Currently, only two Hrіm-2 systems are known to have been created, but successful examples of using the system in a real war will probably increase this number very soon.
The promise of clear skies: the Kilchen and Korall air defense systems
There have also been interesting developments in the development of anti-aircraft missile systems (AAMS) designed to destroy enemy ballistic missiles and aircraft. Ukraine approved the Kilchen air defense missile system project.
This anti-aircraft missile system is the brainchild of a number of leading Ukrainian defense enterprises. The main developers are Dnipro’s Pivdenne Design Bureau and Pivdenmash. Its missile system control system was created in their workshops. Together with several enterprises in Kharkiv, Lviv and Kyiv, Dnipro specialists also developed a missile homing head. The Kilchen’s radar is the responsibility of Zaporizhzhya’s Iskra Research and Production Complex and Kyiv’s Kvant-Radiolocation Research Institute. The missile warhead is constructed at the Pavlohrad Chemical Plant.
The Kilchen air defense system will be capable of firing at twelve aerial targets at once, with the ability to simultaneously fire up to two missiles at aerodynamic targets and up to four missiles at ballistic missiles in one volley. This ability significantly increases the air defense system’s chances of defeating air threats with at least one of its anti-aircraft missiles.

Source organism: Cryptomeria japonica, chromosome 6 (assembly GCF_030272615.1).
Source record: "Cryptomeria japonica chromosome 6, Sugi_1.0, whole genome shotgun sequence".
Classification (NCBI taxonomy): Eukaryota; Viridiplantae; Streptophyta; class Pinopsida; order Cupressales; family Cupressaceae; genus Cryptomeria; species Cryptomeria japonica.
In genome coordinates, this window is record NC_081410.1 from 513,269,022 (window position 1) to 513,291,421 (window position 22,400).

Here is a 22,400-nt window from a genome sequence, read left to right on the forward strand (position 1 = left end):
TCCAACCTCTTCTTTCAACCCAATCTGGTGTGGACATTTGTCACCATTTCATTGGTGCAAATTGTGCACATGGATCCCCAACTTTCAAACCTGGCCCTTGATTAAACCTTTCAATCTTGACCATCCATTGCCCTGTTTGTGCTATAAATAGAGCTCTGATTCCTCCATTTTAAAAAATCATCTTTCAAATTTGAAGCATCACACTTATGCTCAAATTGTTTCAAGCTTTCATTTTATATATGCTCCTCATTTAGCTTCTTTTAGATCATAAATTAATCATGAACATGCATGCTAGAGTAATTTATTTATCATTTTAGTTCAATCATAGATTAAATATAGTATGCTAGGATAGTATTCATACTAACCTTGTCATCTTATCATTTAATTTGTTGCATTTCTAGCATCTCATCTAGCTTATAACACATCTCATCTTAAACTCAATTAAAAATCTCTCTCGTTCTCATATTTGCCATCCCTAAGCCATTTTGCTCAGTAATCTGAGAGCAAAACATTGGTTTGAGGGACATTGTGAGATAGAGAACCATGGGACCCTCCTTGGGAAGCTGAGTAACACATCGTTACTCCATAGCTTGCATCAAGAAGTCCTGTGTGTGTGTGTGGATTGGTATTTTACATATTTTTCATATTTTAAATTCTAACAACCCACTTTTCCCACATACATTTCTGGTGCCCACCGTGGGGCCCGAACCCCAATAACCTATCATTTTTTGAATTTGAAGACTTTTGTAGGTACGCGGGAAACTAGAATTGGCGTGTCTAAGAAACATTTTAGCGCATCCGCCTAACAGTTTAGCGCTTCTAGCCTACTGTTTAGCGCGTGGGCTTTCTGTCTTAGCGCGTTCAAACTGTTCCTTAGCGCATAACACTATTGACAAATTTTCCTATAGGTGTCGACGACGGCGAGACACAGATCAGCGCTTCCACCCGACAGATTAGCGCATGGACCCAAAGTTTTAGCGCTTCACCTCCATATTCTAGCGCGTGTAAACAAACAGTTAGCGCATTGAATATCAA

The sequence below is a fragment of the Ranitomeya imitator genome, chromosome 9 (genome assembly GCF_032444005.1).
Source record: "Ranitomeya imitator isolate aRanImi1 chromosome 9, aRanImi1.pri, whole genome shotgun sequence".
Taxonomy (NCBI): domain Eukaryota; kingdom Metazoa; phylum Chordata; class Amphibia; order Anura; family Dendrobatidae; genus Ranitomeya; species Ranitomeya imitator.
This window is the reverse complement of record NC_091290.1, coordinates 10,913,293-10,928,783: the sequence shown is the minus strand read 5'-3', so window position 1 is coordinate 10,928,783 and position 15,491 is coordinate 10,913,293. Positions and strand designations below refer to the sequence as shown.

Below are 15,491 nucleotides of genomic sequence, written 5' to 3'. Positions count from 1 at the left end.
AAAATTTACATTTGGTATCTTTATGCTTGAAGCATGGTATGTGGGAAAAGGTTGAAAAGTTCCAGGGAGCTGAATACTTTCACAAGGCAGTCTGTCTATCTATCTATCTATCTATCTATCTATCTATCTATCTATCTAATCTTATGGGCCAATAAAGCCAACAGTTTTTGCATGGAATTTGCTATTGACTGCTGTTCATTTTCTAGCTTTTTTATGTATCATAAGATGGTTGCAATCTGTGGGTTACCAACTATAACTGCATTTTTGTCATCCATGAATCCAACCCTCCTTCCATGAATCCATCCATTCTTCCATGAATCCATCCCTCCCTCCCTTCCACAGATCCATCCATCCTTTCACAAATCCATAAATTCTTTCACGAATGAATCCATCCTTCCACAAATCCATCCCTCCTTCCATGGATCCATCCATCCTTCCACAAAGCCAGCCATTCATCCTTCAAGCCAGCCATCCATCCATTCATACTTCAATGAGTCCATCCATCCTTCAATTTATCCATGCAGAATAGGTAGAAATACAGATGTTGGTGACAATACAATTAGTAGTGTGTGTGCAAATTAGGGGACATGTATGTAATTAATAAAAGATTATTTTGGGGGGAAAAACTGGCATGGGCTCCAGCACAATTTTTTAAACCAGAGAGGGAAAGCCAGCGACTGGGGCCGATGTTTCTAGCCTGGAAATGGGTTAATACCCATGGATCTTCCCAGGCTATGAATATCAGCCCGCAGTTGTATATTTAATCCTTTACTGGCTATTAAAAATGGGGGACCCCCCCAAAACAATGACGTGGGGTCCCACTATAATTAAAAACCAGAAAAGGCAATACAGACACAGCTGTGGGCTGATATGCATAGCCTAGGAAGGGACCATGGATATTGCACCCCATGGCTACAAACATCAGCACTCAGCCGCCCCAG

While the Kilchen air defense system is still under development, the Pivdenne Design Bureau is confident that a finished prototype will be put into service within a few years. The preliminary cost of the air defense system is estimated at $150 million.
Another promising new Ukrainian defense system is the Korall guided anti-aircraft missile, which has been under development by Kyiv’s Luch Design Bureau since 2016. According to its creators, the anti-aircraft missile will be used by medium-range missile systems with a range of up to 30 km. Korall will be a unified missile system, which will allow it to be used by ground, sea, and air missile systems.
In 2020, Oleh Korostelev, head and general designer of the Luch Design Bureau, noted that it would take from $30 million to $50 million and 2-2.5 years to develop a test prototype of the rocket. The Koralll missile will use a modified guidance head similar to that installed in the Soviet S-125 anti-aircraft missile system. In 2021, Luch presented its first prototype of its newest anti-aircraft missile at the Arms and Security exhibition in Kyiv.